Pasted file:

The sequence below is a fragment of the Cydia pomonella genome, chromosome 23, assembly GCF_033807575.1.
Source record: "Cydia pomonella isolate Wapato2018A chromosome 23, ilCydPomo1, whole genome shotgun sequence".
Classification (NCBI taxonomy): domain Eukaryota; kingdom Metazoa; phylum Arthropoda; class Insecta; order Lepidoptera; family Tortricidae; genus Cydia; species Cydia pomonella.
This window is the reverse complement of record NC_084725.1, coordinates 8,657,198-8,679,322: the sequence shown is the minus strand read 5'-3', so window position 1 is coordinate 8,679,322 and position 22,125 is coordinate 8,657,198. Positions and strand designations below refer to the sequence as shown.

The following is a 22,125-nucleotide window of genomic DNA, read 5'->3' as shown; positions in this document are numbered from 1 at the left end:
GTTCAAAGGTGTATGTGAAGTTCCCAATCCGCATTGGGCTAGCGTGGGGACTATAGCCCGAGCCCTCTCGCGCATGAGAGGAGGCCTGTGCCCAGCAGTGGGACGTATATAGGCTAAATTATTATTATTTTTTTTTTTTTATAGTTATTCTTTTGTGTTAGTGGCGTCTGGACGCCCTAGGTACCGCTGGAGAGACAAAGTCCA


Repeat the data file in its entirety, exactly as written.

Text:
The sequence below is a fragment of the Cydia pomonella genome, chromosome 23, assembly GCF_033807575.1.
Source record: "Cydia pomonella isolate Wapato2018A chromosome 23, ilCydPomo1, whole genome shotgun sequence".
Classification (NCBI taxonomy): domain Eukaryota; kingdom Metazoa; phylum Arthropoda; class Insecta; order Lepidoptera; family Tortricidae; genus Cydia; species Cydia pomonella.
This window is the reverse complement of record NC_084725.1, coordinates 8,657,198-8,679,322: the sequence shown is the minus strand read 5'-3', so window position 1 is coordinate 8,679,322 and position 22,125 is coordinate 8,657,198. Positions and strand designations below refer to the sequence as shown.

The following is a 22,125-nucleotide window of genomic DNA, read 5'->3' as shown; positions in this document are numbered from 1 at the left end:
GTTCAAAGGTGTATGTGAAGTTCCCAATCCGCATTGGGCTAGCGTGGGGACTATAGCCCGAGCCCTCTCGCGCATGAGAGGAGGCCTGTGCCCAGCAGTGGGACGTATATAGGCTAAATTATTATTATTTTTTTTTTTTTATAGTTATTCTTTTGTGTTAGTGGCGTCTGGACGCCCTAGGTACCGCTGGAGAGACAAAGTCCA